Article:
Full-text · Article · Jul 2015 · Journal of chromatography. B, Analytical technologies in the biomedical and life sciences
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    • "In this case, the diagnosis of DMRV is confirmed by a molecular genetics study for mutations in the GNE gene. Our patient harbors compound heterozygous GNE mutations of the epimerase domain at c.1057A>G (p.K353E) on exon 6 and of the kinase domain at c.2086G>A (p.V696M) on exon 12. Interestingly, although c.2086G>A (p.V696M) is a common mutation which is present in all Thai DMRV patients [6, 7], it is also present in Indian, Algerian, and Chinese patients [8, 9]. To our knowledge, the c.1057A>G (p.K353E) mutation has not been reported elsewhere. "
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    ABSTRACT: Distal myopathy with rimmed vacuoles (DMRV) is an autosomal recessive or sporadic early adult-onset myopathy caused by mutations in the UDP-N-acetylglucosamine 2-epimerase and N-acetylmannosamine kinase (GNE) gene. Characteristic pathologic features of DMRV are rimmed vacuoles on muscle biopsy and tubulofilamentous inclusion in ultrastructural study. Presence of inflammation in DMRV is unusual. We report a sporadic case of DMRV in a 40-year-old Thai man who presented with slowly progressive distal muscle weakness. Gene analysis revealed a compound heterozygous mutation of the GNE gene including a novel mutation c.1057A>G (p.K353E) and a known mutation c.2086G>A (p.V696M). The latter is the most common mutation in Thai DMRV patients. The muscle pathology was compatible with DMRV except for focal inflammation.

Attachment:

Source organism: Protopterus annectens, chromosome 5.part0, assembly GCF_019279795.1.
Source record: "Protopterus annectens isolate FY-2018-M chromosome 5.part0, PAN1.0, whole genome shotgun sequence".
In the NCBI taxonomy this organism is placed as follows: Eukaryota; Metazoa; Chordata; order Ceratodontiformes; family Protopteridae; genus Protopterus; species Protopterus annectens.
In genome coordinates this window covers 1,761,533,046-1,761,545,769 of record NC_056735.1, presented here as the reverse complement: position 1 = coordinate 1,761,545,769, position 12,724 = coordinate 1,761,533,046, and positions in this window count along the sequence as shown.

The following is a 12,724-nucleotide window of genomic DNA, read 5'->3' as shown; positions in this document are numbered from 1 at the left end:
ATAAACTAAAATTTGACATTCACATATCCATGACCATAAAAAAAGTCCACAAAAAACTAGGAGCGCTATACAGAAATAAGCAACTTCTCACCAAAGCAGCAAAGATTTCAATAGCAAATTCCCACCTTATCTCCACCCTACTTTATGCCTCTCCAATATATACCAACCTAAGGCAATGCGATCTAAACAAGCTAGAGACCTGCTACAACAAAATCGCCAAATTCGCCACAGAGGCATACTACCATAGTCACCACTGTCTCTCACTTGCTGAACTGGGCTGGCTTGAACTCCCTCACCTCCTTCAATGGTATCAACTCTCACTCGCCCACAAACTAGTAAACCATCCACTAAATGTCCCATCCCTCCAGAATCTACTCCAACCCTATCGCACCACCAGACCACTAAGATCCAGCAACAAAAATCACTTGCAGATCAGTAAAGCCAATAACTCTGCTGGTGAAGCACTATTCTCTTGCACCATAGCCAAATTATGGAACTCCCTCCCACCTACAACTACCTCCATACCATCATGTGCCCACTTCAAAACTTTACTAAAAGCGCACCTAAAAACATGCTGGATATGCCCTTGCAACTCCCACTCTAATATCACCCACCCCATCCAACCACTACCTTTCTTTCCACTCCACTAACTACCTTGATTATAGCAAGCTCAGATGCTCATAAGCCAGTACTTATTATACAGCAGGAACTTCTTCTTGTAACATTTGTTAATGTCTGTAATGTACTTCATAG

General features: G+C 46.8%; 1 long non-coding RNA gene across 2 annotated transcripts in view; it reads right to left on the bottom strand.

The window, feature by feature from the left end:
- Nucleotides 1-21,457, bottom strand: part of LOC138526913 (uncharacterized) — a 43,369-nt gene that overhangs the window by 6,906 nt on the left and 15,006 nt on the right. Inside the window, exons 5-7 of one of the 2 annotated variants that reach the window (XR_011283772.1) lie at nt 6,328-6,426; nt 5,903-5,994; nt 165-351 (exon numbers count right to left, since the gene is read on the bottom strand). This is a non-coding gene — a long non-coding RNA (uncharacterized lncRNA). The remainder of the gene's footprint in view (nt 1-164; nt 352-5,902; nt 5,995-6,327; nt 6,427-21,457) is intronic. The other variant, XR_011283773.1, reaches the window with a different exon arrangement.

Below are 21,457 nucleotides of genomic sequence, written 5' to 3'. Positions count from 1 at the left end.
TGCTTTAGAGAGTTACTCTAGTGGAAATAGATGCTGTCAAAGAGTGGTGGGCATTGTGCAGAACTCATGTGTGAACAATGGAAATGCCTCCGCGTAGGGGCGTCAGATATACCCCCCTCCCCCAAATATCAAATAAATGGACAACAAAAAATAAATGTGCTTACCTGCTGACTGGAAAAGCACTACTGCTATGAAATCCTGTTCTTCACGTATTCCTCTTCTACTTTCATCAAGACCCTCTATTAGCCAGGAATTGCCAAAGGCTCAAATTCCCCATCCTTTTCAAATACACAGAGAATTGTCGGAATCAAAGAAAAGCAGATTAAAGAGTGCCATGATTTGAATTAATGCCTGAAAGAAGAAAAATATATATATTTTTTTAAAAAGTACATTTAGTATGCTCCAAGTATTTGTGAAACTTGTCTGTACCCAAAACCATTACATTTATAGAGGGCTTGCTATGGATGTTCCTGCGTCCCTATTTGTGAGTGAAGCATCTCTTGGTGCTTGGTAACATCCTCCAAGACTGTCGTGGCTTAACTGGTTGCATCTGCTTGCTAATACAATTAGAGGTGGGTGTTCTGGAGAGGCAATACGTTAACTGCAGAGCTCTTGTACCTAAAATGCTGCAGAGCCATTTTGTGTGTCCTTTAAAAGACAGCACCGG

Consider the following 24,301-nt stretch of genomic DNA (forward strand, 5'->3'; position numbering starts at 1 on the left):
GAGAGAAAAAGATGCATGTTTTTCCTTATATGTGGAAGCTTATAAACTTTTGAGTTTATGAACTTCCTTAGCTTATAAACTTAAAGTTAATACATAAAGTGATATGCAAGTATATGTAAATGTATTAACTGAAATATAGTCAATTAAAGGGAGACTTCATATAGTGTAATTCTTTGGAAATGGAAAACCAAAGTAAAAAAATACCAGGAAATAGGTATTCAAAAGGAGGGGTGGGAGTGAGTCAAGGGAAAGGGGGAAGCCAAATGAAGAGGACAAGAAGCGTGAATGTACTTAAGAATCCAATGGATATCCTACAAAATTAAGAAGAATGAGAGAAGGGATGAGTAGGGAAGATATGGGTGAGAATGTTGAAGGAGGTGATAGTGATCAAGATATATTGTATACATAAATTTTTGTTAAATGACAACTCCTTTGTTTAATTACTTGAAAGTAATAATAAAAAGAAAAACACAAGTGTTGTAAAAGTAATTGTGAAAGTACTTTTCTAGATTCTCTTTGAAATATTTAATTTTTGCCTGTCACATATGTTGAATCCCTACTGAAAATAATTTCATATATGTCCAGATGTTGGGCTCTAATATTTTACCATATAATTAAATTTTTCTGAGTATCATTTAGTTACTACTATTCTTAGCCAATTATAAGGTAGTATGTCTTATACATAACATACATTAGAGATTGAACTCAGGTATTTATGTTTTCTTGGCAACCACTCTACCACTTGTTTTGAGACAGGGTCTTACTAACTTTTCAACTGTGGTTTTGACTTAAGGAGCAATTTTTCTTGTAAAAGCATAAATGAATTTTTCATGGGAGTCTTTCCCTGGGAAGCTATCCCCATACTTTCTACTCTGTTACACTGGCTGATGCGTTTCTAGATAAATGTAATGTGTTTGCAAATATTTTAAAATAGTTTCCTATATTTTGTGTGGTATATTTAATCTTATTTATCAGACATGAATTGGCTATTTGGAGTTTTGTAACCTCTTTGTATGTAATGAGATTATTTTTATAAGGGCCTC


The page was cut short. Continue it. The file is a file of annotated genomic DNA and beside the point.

Full-text · Article · Mar 2014 · Case Reports in Neurology
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    • "This enzyme is the key factor in the biosynthesis of sialic acid, known to be involved in diverse biological pathways, linked to cell–cell interactions, and in particular has a special role in brain development (Keppler et al. 1999; Varki 1997). To date, over 60 mutations in GNE have been reported to cause the disease worldwide (Huizing and Krasnewich 2009), but a single homozygous missense "
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    ABSTRACT: GNE myopathy is a rare neuromuscular autosomal recessive disease, resulting from mutations in the gene UDP N-acetylglucosamine 2-epimerase/N-acetylmannosamine kinase (GNE). The most frequent mutation is the single homozygous missense mutation, M712T-the Middle Eastern mutation-located ten amino acids before the end of the protein. We have used an adeno-associated virus (AAV)-based trans-splicing (TS) vector as a gene therapy tool to overcome this mutation by replacing the mutated last exon of GNE by the wild-type exon while preserving the natural endogenous regulatory machinery. We have designed relevant plasmids directed either to mouse or to human GNE. Following transfection of C2C12 murine muscle cells with the mouse TS vectors, we have been able to detect by nested RT-PCR trans-spliced molecules carrying the wild-type exon 12 of GNE. Similarly, transfection of HEK293 human cells with the human-directed TS vectors resulted in the generation of trans-spliced human GNE RNA molecules. Furthermore, infection of primary muscle cells from a GNE myopathy patient carrying the homozygous M712T mutation, with an AAV8-based viral vector carrying a human-directed TS construct, resulted in the generation of wild-type GNE transcripts in addition to the mutated ones. These studies provide a proof of concept that the TS approach could be used to partially correct the Middle Eastern mutation in GNE myopathy patients. These results provide the basis for in vivo research in animal models using the AAV platform with TS plasmids as a potential genetic therapy for GNE myopathy.
    Full-text · Article · Nov 2013 · Neuromolecular medicine